26m servers in data centres use 2% of world electricity

BT’s green credentials are well established. It is the largest commercial buyer of renewable electricity in the UK, emphasises the importance of carbon reduction across the organisation, and pushes voice and video conferencing at an unconvinced customer base. In any international ranking, BT’s sustainability measures get high marks. But BT has the same problem as many other organisations: its server farms are growing in number and size. The increased power consumption in its data centres explains why the organisation’s electricity demand is growing. Eventually, its brand image will suffer as critics suggest that its public stance on green issues is not matched by its internal behaviour.

BT’s electricity use is about half a percent of the UK’s total, and its server farms represent over 10% of its energy consumption. BT says that data centre use is rising at 40% a year, and the company’s emphasis on growing video businesses, such as BT Vision, is likely to increase data storage and transmission demands into the foreseeable future.

BT’s response has been to attack the power use of the server with radical measures that set best practice elsewhere in the world. Its new data centres use fresh air cooling, not air conditioning, and the company runs its machines at much higher temperatures than used to be considered possible. Since cooling servers uses at least as much power as running them, this is an important step. The second major innovation is to run the farms on DC power, cutting the very significant losses in the multiple AC to DC conversions in a conventional centre. Better ‘loading’ of the computers helps as well. A well-utilised machine uses only a little more power than an intermittently under-employed server. BT claims that these measures can reduce the typical power consumption of a server farm by 60%.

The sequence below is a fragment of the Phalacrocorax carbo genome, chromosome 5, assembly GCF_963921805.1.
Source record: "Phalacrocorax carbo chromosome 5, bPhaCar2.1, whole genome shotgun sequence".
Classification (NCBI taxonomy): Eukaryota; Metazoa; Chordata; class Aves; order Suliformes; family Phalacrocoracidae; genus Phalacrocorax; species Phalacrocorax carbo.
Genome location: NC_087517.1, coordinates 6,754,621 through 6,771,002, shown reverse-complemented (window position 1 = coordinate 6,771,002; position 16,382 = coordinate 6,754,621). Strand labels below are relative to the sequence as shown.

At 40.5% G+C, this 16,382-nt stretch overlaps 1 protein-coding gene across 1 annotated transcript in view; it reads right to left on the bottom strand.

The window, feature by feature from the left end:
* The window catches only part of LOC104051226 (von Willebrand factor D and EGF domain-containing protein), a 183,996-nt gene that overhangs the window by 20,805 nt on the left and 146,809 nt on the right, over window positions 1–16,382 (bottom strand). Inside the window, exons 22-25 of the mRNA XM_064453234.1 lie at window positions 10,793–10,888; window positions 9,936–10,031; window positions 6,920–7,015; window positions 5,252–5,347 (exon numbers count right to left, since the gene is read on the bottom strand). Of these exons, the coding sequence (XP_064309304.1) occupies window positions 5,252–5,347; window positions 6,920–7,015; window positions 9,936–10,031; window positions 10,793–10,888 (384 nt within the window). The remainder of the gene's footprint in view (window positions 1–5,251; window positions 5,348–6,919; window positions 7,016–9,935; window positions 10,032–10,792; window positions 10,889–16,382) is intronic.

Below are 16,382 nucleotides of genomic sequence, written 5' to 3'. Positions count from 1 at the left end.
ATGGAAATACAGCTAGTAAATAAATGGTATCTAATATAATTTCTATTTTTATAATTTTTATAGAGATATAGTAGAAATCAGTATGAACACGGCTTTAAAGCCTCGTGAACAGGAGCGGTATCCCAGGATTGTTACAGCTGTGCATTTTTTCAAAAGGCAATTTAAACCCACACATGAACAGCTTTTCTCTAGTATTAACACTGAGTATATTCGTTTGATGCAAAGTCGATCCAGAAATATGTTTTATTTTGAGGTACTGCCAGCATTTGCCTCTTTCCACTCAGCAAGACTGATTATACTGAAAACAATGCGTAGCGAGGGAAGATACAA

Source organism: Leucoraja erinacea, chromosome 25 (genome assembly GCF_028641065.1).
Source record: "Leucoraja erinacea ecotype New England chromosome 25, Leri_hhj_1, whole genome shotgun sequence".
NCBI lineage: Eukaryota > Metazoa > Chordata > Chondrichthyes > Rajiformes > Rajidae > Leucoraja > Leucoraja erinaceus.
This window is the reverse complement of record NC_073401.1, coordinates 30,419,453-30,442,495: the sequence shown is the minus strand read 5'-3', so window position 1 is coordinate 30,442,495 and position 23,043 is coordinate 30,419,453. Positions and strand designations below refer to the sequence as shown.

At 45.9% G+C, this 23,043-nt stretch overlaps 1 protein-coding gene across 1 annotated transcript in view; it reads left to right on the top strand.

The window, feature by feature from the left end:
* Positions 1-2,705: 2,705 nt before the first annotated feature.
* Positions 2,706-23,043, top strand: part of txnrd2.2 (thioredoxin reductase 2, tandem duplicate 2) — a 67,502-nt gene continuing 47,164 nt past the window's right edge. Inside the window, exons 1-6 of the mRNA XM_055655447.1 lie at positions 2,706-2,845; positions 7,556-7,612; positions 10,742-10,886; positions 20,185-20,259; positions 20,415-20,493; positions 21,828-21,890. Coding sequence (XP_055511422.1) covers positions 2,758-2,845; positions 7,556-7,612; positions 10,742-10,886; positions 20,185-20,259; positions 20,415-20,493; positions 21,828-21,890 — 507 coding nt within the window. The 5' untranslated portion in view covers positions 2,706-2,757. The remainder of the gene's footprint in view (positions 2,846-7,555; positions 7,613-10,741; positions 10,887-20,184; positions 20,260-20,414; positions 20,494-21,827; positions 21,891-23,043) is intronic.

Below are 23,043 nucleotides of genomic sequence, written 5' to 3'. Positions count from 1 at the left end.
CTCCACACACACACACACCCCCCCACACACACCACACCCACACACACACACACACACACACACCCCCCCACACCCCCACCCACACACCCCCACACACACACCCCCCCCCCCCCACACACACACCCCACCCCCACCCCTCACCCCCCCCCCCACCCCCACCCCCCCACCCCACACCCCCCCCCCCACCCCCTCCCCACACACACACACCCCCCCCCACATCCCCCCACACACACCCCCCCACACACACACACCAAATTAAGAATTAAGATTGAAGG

Across the world, data centre energy consumption is becoming a bigger issue. The world has about 26m servers pumping out data day and night. Estimates suggest that they use about 2% of all electricity produced and global growth is probably around 15% a year. BT’s innovations may be a useful model for others to follow. But the unfortunate fact is that at current growth rates the maximum efficiency gains will be wiped out in less than four years.